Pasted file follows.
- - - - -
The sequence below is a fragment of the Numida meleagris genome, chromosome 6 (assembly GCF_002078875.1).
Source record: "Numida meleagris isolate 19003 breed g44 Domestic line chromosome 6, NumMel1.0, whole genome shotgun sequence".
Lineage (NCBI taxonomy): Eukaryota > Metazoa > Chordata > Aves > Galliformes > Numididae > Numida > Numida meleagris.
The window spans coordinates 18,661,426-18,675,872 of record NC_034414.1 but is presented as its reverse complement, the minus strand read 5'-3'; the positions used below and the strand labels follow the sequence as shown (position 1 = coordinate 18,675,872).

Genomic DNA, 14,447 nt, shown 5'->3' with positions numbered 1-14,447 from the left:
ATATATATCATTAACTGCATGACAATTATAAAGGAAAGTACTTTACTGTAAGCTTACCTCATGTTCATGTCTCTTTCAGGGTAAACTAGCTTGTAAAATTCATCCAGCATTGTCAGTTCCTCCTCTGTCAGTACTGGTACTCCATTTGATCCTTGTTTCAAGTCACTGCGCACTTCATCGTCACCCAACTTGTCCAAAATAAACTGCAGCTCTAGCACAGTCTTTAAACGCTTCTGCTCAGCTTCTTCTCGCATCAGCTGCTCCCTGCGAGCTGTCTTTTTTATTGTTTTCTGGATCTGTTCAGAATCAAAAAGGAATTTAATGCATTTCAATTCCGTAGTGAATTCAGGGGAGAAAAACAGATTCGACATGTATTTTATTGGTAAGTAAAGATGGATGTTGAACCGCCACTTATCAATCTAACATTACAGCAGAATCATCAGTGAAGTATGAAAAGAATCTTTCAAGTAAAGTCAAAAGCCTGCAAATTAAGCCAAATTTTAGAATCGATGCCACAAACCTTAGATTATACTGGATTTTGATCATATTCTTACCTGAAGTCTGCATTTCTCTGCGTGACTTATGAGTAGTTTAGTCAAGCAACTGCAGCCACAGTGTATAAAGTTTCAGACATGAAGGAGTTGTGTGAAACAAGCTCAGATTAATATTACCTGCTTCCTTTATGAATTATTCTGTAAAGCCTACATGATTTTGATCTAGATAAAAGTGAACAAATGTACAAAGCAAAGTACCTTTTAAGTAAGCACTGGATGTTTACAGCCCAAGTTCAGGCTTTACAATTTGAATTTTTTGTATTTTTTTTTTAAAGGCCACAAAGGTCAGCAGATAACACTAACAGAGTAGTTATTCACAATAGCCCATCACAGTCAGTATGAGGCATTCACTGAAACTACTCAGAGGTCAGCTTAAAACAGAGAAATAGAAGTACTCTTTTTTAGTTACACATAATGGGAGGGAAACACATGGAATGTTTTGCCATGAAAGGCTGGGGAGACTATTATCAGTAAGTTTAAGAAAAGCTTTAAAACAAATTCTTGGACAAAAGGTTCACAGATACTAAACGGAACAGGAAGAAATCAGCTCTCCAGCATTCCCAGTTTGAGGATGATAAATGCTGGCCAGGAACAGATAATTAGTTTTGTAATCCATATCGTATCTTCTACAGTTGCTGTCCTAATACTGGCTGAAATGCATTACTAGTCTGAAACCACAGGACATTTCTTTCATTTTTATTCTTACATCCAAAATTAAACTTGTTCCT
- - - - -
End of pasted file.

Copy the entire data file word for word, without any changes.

The sequence below is a fragment of the Numida meleagris genome, chromosome 6 (assembly GCF_002078875.1).
Source record: "Numida meleagris isolate 19003 breed g44 Domestic line chromosome 6, NumMel1.0, whole genome shotgun sequence".
Lineage (NCBI taxonomy): Eukaryota > Metazoa > Chordata > Aves > Galliformes > Numididae > Numida > Numida meleagris.
The window spans coordinates 18,661,426-18,675,872 of record NC_034414.1 but is presented as its reverse complement, the minus strand read 5'-3'; the positions used below and the strand labels follow the sequence as shown (position 1 = coordinate 18,675,872).

Genomic DNA, 14,447 nt, shown 5'->3' with positions numbered 1-14,447 from the left:
ATATATATCATTAACTGCATGACAATTATAAAGGAAAGTACTTTACTGTAAGCTTACCTCATGTTCATGTCTCTTTCAGGGTAAACTAGCTTGTAAAATTCATCCAGCATTGTCAGTTCCTCCTCTGTCAGTACTGGTACTCCATTTGATCCTTGTTTCAAGTCACTGCGCACTTCATCGTCACCCAACTTGTCCAAAATAAACTGCAGCTCTAGCACAGTCTTTAAACGCTTCTGCTCAGCTTCTTCTCGCATCAGCTGCTCCCTGCGAGCTGTCTTTTTTATTGTTTTCTGGATCTGTTCAGAATCAAAAAGGAATTTAATGCATTTCAATTCCGTAGTGAATTCAGGGGAGAAAAACAGATTCGACATGTATTTTATTGGTAAGTAAAGATGGATGTTGAACCGCCACTTATCAATCTAACATTACAGCAGAATCATCAGTGAAGTATGAAAAGAATCTTTCAAGTAAAGTCAAAAGCCTGCAAATTAAGCCAAATTTTAGAATCGATGCCACAAACCTTAGATTATACTGGATTTTGATCATATTCTTACCTGAAGTCTGCATTTCTCTGCGTGACTTATGAGTAGTTTAGTCAAGCAACTGCAGCCACAGTGTATAAAGTTTCAGACATGAAGGAGTTGTGTGAAACAAGCTCAGATTAATATTACCTGCTTCCTTTATGAATTATTCTGTAAAGCCTACATGATTTTGATCTAGATAAAAGTGAACAAATGTACAAAGCAAAGTACCTTTTAAGTAAGCACTGGATGTTTACAGCCCAAGTTCAGGCTTTACAATTTGAATTTTTTGTATTTTTTTTTTAAAGGCCACAAAGGTCAGCAGATAACACTAACAGAGTAGTTATTCACAATAGCCCATCACAGTCAGTATGAGGCATTCACTGAAACTACTCAGAGGTCAGCTTAAAACAGAGAAATAGAAGTACTCTTTTTTAGTTACACATAATGGGAGGGAAACACATGGAATGTTTTGCCATGAAAGGCTGGGGAGACTATTATCAGTAAGTTTAAGAAAAGCTTTAAAACAAATTCTTGGACAAAAGGTTCACAGATACTAAACGGAACAGGAAGAAATCAGCTCTCCAGCATTCCCAGTTTGAGGATGATAAATGCTGGCCAGGAACAGATAATTAGTTTTGTAATCCATATCGTATCTTCTACAGTTGCTGTCCTAATACTGGCTGAAATGCATTACTAGTCTGAAACCACAGGACATTTCTTTCATTTTTATTCTTACATCCAAAATTAAACTTGTTCCT